Over the years I’ve been called a hypochondriac, lazy, “slow”, unmotivated. But in my heart of hearts I’ve known that it was my body that let me down, not my brain. I am not alone. If you log onto Facebook you’ll find groups of women (and a few men) who complain of lethargy, weight gain, balance problems, kidney stones, and exhaustion. You’ll also discover that doctors are quick to diagnose mental problems, female problems, hormones problems or at the most they’ll suggest drugs for depression. It’s definitely depressing to feel unhealthy and yet be unable to find a doctor who cares.
In the 1990’s my thyroid numbers escalated and I was diagnosed as having hyperthyroid disease. Doctors told me the only option available to me was Radioactive Iodine Therapy to “kill” my thyroid down to a “normal” level. You bet I fought the diagnosis since I was slender and energetic and felt fine. But I was warned that my eyes would bug out if I remained hyperthyroid and I would soon die of a heart attack. There was no other choice. I had to have RAI so I trusted the doctors and didn’t do any further research, one of only a few life decisions I’ve regretted.
This year I discovered that the decision to have RAI therapy eventually resulted in the cause of my diagnosis of hyperparathyroid disease.
For over a decade since the RAI I’ve had to struggle to maintain a decent weight while at the same time dealing with exhaustion. I’ve struggled with feeling unmotivated. Part of me wanted to go for long walks but my body wasn’t having any part of it. Over the years I changed from synthetic thyroid medication to natural medication yet the lethargy continued. I beat myself up thinking I must be very lazy, sometimes forcing myself to walk, do yard work, and try harder to be in perfect physical shape. Yet, no matter how much I tried, no matter how much I didn’t eat, how many times I gave up sugar, flour, bread, milk and on and on, my weight never moved. I bought a Fitbit and walked around the neighborhood but still the weight never budged.
Last year my doctor suggested I have another Dexa scan to measure any bone loss. At that point I was falling a lot, in pain, and losing muscle tone. The doctor also did the yearly blood work to see if anything was amiss. In September I received a life changing call from the doctor’s office. I may have something called HYPERPARATHYROID disease, “A destructive disease that causes high blood calcium”. She set up a Sestamibi scan at the local hospital to check for tumors around my thyroid and parathyroid glands. My head was reeling with both excitement and fear. My bone loss had doubled over the past year, which is very unusual. My calcium levels were also going up. You can call someone a hypochondriac all you want, but blood work and scans and x-rays don’t lie.
My POC (piece of crap) insurance company would not pay for the expensive Sestamibi scan. A few moments after the local hospital notified me that my scan was therefore cancelled I did what we all do. I logged onto Google and found www.parathyroid.com, the place that would give me a step toward a new life. The POC insurance company was ditched during my Medicare changeover period for a much better company. I started emailing and phoning the Norman Parathyroid Center in Tampa, Florida to make arrangements for an operation. The four months until my surgery date seemed to take forever. Would they find a tumor or tumors? Would they find cancer? Would I have my energy and health back?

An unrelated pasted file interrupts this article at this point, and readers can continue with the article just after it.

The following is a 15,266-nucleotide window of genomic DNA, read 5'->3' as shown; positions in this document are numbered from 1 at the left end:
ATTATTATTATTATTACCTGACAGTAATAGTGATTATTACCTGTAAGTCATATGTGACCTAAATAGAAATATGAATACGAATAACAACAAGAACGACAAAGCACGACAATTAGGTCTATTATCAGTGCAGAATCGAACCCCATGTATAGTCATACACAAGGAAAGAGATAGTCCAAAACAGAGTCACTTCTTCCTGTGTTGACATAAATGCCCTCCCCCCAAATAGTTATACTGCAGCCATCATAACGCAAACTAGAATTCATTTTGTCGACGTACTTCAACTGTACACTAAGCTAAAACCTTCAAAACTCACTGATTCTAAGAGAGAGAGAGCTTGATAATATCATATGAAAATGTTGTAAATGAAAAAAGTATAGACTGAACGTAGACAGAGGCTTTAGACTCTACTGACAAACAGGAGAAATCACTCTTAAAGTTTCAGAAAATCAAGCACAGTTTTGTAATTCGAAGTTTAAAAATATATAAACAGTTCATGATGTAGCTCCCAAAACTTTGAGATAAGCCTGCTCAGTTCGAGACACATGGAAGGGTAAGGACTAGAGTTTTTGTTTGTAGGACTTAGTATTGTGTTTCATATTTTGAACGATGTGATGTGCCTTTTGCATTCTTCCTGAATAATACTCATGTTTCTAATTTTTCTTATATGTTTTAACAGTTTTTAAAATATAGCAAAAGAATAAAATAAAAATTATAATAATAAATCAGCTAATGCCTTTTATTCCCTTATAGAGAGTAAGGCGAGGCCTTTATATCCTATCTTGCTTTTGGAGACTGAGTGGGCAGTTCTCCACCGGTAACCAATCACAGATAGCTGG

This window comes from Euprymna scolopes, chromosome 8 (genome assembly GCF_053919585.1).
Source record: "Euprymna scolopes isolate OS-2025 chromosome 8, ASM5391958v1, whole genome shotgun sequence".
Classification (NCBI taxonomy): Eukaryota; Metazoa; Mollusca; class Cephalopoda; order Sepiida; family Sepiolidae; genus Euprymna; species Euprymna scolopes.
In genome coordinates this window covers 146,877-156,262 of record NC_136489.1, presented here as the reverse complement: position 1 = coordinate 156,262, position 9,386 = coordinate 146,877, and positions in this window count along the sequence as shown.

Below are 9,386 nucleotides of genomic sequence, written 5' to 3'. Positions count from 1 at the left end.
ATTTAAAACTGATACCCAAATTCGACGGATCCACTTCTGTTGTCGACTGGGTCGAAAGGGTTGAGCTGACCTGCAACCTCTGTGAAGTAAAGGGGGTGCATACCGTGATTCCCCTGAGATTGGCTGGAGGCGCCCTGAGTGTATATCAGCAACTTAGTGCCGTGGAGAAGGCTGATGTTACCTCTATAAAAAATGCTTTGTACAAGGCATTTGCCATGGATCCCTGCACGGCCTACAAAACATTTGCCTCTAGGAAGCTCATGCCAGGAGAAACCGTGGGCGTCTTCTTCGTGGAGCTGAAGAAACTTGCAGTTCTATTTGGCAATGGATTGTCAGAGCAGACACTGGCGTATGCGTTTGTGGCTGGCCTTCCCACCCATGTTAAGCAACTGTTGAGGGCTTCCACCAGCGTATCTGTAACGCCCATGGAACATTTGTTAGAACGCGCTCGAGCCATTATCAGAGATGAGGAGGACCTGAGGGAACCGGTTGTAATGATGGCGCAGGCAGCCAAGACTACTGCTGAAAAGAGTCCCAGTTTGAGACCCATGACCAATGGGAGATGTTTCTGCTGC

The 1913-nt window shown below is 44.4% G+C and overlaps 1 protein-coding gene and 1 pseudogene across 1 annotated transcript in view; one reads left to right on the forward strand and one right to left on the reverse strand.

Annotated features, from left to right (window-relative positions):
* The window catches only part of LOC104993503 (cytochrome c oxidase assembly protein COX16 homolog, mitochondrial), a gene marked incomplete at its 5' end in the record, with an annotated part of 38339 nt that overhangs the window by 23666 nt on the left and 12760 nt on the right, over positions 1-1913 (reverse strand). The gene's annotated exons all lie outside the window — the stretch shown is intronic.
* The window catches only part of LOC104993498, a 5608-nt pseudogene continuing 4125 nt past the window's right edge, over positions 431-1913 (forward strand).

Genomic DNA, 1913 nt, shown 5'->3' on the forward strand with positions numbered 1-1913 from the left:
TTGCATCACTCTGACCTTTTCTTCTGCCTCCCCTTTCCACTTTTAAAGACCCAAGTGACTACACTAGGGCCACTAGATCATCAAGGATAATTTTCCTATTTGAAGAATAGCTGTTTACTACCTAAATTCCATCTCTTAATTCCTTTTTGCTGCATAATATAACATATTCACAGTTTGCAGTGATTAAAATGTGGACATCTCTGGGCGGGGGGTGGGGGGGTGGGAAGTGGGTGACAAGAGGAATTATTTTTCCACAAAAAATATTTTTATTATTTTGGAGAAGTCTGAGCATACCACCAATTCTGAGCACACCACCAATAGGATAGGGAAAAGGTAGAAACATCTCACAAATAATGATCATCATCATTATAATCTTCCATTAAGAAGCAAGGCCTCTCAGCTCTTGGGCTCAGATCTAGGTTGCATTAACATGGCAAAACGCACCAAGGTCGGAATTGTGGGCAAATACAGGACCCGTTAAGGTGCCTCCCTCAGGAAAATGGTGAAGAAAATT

During this time I found a couple of support groups on Facebook for parathyroid problems. Some people found the surgery to be life changing. Some people had nothing but bad things to say about the Center in Tampa. But with the blessing of my doctor I decided that I would gamble with the Center. They specialize in parathyroid surgeries. They are experts. They did not disappoint me.
On January 12th, I found myself in the Center with an IV in my arm, only a few hours away from surgery. Of course, nothing ever goes perfectly in my life. Before the surgery I came down with bronchitis. The nurses at the Center said as long as I didn’t have a fever I should be okay. As I was wheeled into the surgery room I had a panicked bout of coughing. The head anesthesiologist was called in. He checked my lungs and said I should be okay. They put a huge mask over my mouth and I was told to breathe deeply into the mask. As a bit of claustrophobia struck me I started panicking and felt like I was drowning. That was all I remember. Seemingly five minutes later I woke up from the surgery.
It was a huge success; the bronchitis was the only immediate problem. But on the trip back from Tampa to Pensacola I felt a sense of calm again. Imagine your body living in a hyper state for years, an almost fearful state, and then one day feeling totally relaxed.
The surgeons found an old ten-year old “adenoma” behind my thyroid. It was not cancerous. They usually aren’t. Amazingly my thyroid still has a bit left that is working. I’ll need to be on calcium, multiple vitamins and thyroid medication for the rest of my life. But I’m whole again. I’m me, I’m energetic. I’m also having a hard time not going out and walking and mowing and cleaning the garage.
I need to give myself time to heal.
I feel empowered. I feel positive. I am not and never was a hypochondriac. I’m not lazy. I’m not “slow”, “unmotivated” or antisocial.
(I urge everyone to visit www.parathyroid.com and read everything on their website. Very few medical professionals know about the parathyroid glands. This is not just a THYROID problem. It’s a PARATHYROID problem and undiagnosed it can cause life changing problems.)